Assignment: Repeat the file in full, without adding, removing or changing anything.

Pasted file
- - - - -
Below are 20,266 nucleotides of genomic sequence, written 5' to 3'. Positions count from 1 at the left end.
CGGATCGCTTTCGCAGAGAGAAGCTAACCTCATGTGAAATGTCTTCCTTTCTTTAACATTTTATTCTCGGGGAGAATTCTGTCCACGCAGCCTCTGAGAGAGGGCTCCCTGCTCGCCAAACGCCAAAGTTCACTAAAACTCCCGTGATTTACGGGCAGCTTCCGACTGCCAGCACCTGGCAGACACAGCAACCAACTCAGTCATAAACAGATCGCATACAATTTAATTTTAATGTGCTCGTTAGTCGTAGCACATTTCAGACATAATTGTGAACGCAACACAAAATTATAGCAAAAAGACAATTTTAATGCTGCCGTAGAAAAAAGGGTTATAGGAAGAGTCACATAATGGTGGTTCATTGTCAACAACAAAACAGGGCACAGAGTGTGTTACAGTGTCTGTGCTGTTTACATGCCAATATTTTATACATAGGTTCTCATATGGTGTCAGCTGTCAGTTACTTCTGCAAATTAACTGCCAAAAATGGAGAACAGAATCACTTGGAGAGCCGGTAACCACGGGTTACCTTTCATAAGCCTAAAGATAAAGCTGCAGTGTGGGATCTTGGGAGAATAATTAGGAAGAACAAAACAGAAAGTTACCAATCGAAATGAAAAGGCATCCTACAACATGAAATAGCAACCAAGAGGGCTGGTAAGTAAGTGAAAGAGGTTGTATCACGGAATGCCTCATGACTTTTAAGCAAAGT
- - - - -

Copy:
Below are 20,266 nucleotides of genomic sequence, written 5' to 3'. Positions count from 1 at the left end.
CGGATCGCTTTCGCAGAGAGAAGCTAACCTCATGTGAAATGTCTTCCTTTCTTTAACATTTTATTCTCGGGGAGAATTCTGTCCACGCAGCCTCTGAGAGAGGGCTCCCTGCTCGCCAAACGCCAAAGTTCACTAAAACTCCCGTGATTTACGGGCAGCTTCCGACTGCCAGCACCTGGCAGACACAGCAACCAACTCAGTCATAAACAGATCGCATACAATTTAATTTTAATGTGCTCGTTAGTCGTAGCACATTTCAGACATAATTGTGAACGCAACACAAAATTATAGCAAAAAGACAATTTTAATGCTGCCGTAGAAAAAAGGGTTATAGGAAGAGTCACATAATGGTGGTTCATTGTCAACAACAAAACAGGGCACAGAGTGTGTTACAGTGTCTGTGCTGTTTACATGCCAATATTTTATACATAGGTTCTCATATGGTGTCAGCTGTCAGTTACTTCTGCAAATTAACTGCCAAAAATGGAGAACAGAATCACTTGGAGAGCCGGTAACCACGGGTTACCTTTCATAAGCCTAAAGATAAAGCTGCAGTGTGGGATCTTGGGAGAATAATTAGGAAGAACAAAACAGAAAGTTACCAATCGAAATGAAAAGGCATCCTACAACATGAAATAGCAACCAAGAGGGCTGGTAAGTAAGTGAAAGAGGTTGTATCACGGAATGCCTCATGACTTTTAAGCAAAGT